8. Maybe you don’t know people who have “deep thoughts” so it seems affected to you.

  9. Christopher Tawney | December 28, 2010 at 2:47 pm |

    No, no one I know would lay claim to ‘deep thoughts’, I’m proud to say. Though did you bother to read the post by the way? No problem either way; it just makes a rather confusing dialogue.

    Keep up.

  10. Many people reserve their deepest resentment for this film; it is rather queer. They act angered, threatened even, by the prospect of people who may think seriously. They see wealth and privilege, and immediately resign themselves to contempt. For some reason, it is ok to brandish BMWs and baubles, but not ok to mount a defense of tradition and high culture. If one shows the slightest disdain for popular culture, the smallest preference for matters of substance and taste over ephemera, one is branded a pretentious ass. I’ve the fortune to enjoy conversations like those in the movie among select acquaintances. While my wits cannot match a Whitman’s, they exist all the same.

    Real preppies can be quite snobbish, vapid and provincial in comparison to Nick and co. (Gossip Girl and NYC Prep are a bit closer to the mark). But I found most of the principal characters quite endearing, especially Nick & Audrey, and Charlie to a lesser extent. The film is perhaps the most authentically conservative film around, and tastefully so. I later saw Last Days of Disco, and it was without the charm and beauty of Metropolitan.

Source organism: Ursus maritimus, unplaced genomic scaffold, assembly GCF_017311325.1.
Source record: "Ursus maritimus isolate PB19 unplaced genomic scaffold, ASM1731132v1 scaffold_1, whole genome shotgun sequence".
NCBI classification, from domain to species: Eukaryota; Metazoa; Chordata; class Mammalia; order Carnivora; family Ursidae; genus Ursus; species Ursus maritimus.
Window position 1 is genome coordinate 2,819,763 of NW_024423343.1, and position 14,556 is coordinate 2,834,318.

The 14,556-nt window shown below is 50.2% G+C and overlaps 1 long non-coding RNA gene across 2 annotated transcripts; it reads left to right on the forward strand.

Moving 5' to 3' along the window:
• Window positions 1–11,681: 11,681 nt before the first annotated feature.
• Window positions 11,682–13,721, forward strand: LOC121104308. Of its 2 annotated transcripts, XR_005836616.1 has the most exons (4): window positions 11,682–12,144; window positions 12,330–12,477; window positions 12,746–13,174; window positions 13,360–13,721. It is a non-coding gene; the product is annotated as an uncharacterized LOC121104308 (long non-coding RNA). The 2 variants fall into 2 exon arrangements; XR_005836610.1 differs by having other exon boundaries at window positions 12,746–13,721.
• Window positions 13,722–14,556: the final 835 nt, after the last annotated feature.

11. Upcountry Tweed | November 25, 2016 at 12:40 am |

    With Metropolitan, I can always turn down the lights and relive a time when I was young and this perpetually imperfect world was a much better place. This movie is an arcane treasure for any person with graying temples who remembers a daily does of Tom Brokaw and Ronald Reagan. This is a film for the Preppy class, about the Preppy class, and directed by a member of the Preppy class. The salient feature of each scene is isolated elegance. This is a charming movie that one can watch over and over again. If the upper-middle class could have a “cult classic,” (I cringe at the hackneyed expression) this might well be ours. The movie brings us back to those last golden days of WASP hegemony, the late 80s and early, early 90s. Concomitantly, there is an unspoken and ineffably melancholy undercurrent in the film. This tacit undercurrent was likely a portent of the impending demographic tragedy that is now both inevitable and unmentionable. Perhaps Stillman directed this gem to be an enduring classic, the poignancy and relevance of which becomes more obvious as we, that last genuine Preppy class, age. Life has no happy endings; only endings. Memories of youth provide the afterglow before the darkness takes us all away. We cannot fix the disaster that has befallen our culture. We can only leave our artifacts behind in the hope that one day elegance and virue will be respected once again. Metropolitan is such an artifact.